Porsche 911 Tyres
Porsche 911 tyres for a standard car as recommended by Longstone Tyres
Early Porsche 911 originally fitted a 165R15 tyres. They fitted a variety of different brands of tyres, including Michelin and PIRELLI CINTURATO ™. Currently Longstone tyres would suggest that the best tyres for these pre 1968 early 911 cars would be either the 165HR15 PIRELLI CINTURATO ™ CA67 or the 165HR15 Michelin XAS.
Both brands are excellent period tyres, made by two of the world's best tyre manufacturers. Porsche themselves have become involved in sourcing classic tyres for their cars, and giving them their seal of approval, in the form of a "N4" marking, meaning they have a Porsches Homologation. In doing so they have made a 165VR15 PIRELLI CINTURATO ™ CN36 N4. Having the V speed rating is great and appropriate to these early 911 cars, however sadly the CN36 tread pattern did not come about until 1969, by which time the 911 was fitting a 185/70VR15, however the CN36 tyres are excellent, look great, will handle excellently and of course have Porsches seal of approval as suited to these early 911's.
Porsche 911 Tyres
|In 1968 Porsche fitted wider rims to its early 911 cars and changed the tyre size to 185/70VR15. We believe that the earliest cars were offered with either Continental, Dunlop or Michelin XWX. In 1969 PIRELLI developed their low profile tyre developed in conjunction with Porsche, the CINTURATO ™ CN36 which became the tyre of choice on these early 911's.|
Porsche have recently been involved with PIRELLI producing and homologating the 185/70WR15 PIRELLI CINTURATO ™ CN36 N4, which would be the tyre of choice along with the other original tyre the 185/70VR15 Michelin XWX. In 1972 with the 911 Carrera, Porsche started to fit a larger rear wheel with the tyre size 215/60R15. Fortunately in conjunction with Porsche, PIRELLI produce the tyre 215/60WR15 CINTURATO ™ CN36 N4, homologated by Porsche for their top of the range early 911, such as the Carrera, RS, 911S, 911 Targa & Turbo models.
Racing 911 Tyres
If you are wanting to take your car on the track there are a wide range of options available. Dunlop Racing and Avon CR6ZZ for the early 911 and Michelin's extraordinary TB range for wider wheels, offering options up to 13" in the full tread Michelin TB15, and the semi slick Michelin TB5 F & R with it's choice of front and rear compounds, and the full wet Michelin PB20.
|When the first Porsche 911 came on to the market sporting a 2-litre 130bhp engine, they were up against some extremely good sports cars. Aston Martin DB6, E-type Jaguar and Ferrari 275 GTB were just a few of these cars. The first Porsche 911 it has to be said was up against it, and was definitely not a car for the mainstream. The 911 driver of the time wanted fast thrills with no frills!|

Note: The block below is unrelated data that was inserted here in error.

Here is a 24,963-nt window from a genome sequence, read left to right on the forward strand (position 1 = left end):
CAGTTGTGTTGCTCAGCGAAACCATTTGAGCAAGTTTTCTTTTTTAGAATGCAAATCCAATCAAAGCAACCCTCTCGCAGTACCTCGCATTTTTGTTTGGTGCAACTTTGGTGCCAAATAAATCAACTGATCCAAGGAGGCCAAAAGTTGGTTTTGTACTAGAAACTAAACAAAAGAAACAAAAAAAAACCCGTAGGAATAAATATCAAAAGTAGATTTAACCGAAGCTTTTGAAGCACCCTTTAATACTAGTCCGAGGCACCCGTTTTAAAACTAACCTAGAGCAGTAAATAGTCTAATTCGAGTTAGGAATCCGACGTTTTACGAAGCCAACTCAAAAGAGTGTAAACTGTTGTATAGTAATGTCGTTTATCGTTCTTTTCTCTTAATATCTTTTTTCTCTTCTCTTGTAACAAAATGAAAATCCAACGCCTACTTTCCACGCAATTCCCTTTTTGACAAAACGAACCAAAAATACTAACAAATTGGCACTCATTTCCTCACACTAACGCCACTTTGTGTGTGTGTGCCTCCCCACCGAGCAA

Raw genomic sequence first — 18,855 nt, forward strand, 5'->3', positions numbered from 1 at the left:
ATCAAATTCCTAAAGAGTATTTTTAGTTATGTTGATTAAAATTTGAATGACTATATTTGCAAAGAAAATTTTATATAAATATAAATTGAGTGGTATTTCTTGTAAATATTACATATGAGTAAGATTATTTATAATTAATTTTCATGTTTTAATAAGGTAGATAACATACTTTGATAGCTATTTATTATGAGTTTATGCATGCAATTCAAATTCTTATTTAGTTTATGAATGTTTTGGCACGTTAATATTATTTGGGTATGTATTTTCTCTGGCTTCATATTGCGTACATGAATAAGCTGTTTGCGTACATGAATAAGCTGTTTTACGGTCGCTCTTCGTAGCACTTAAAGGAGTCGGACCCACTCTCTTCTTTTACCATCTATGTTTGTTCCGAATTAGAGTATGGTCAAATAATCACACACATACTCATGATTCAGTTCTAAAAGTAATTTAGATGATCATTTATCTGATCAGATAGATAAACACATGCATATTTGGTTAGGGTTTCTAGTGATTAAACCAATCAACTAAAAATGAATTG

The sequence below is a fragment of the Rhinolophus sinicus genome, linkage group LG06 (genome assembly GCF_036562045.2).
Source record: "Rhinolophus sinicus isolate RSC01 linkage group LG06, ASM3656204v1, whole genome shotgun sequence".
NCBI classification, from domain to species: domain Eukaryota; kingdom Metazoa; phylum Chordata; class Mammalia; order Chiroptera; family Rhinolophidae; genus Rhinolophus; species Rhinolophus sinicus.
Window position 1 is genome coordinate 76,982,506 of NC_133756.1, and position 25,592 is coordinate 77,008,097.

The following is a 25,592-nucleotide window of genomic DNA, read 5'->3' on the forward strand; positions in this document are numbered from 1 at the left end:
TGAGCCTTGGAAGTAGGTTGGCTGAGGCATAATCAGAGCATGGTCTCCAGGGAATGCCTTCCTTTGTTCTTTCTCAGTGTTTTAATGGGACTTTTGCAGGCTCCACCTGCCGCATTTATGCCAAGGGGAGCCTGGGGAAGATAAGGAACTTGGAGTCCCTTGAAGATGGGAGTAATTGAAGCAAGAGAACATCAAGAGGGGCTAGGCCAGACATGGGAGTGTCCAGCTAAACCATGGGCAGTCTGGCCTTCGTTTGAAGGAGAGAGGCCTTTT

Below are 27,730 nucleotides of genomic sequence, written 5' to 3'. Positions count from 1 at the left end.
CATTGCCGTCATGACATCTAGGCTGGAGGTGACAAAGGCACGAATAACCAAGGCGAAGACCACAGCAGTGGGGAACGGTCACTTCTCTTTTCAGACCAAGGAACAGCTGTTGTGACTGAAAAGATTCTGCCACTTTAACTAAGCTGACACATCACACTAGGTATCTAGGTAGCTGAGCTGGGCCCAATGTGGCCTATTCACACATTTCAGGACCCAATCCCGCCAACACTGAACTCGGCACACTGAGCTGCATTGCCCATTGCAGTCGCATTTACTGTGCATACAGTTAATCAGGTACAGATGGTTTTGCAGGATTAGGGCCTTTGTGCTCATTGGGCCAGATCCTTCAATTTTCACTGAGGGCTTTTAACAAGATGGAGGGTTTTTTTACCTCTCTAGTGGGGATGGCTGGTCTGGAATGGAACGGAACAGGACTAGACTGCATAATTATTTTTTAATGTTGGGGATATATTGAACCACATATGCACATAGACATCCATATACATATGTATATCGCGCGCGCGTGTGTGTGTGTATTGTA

The earliest 911s were built from 1965 to 1969 and were short wheel base models most of which are now seen thrashing around in all their glory at historic race and rally events. These particular cars tend to be the most desirable amongst the for mentioned group of petrol heads. The next of the Porsche 911s were built between 1970 and 1973 with engines ranging from 2.2 - 2.4 litres. These cars were followed shortly by the arrival of the impact bumper model in 1974, with the top model sporting a 3.2 engine and given a Carerra badge.
Another of the Porsche range was the 2.7 R.S, which was brought out between 1972 & 1973. The Porsche 911 2.7 R.S (R.S standing for Rennsport meaning motorsport/circuit racing in German) sported wide arches and wheels, lighter body work, stiffer suspension and of course a powerful 2.7 engine. This car would prove to be the start of the R.S series and what was to be, a successful racing pedigree.
Shortly after the Porsche 911 R.S.R 3-litre and Carrera R.S.R Turbo were produced, though only in small numbers, making them eligible for racing. Porsche had almost immediate success with one of their Carrera R.S.R Turbos finishing 2nd at the Le Mans 24 hour race in 1974. The engine used in the Carrera R.S.R Turbo would go on to form the basis from which Porsche would make many assaults on the world of motor sport racing and not only that but also the start of Porsche fitting turbos to their cars.
In 1974 Porsche decided to up the engine capacity from 2.7 litres to 3.0 litres for the R.S using a k-jetronic Bosch fuel injection system giving the Porsche 911 3 litre R.S almost twice as much power as the 2.7 R.S. With this extra power came more racing capability........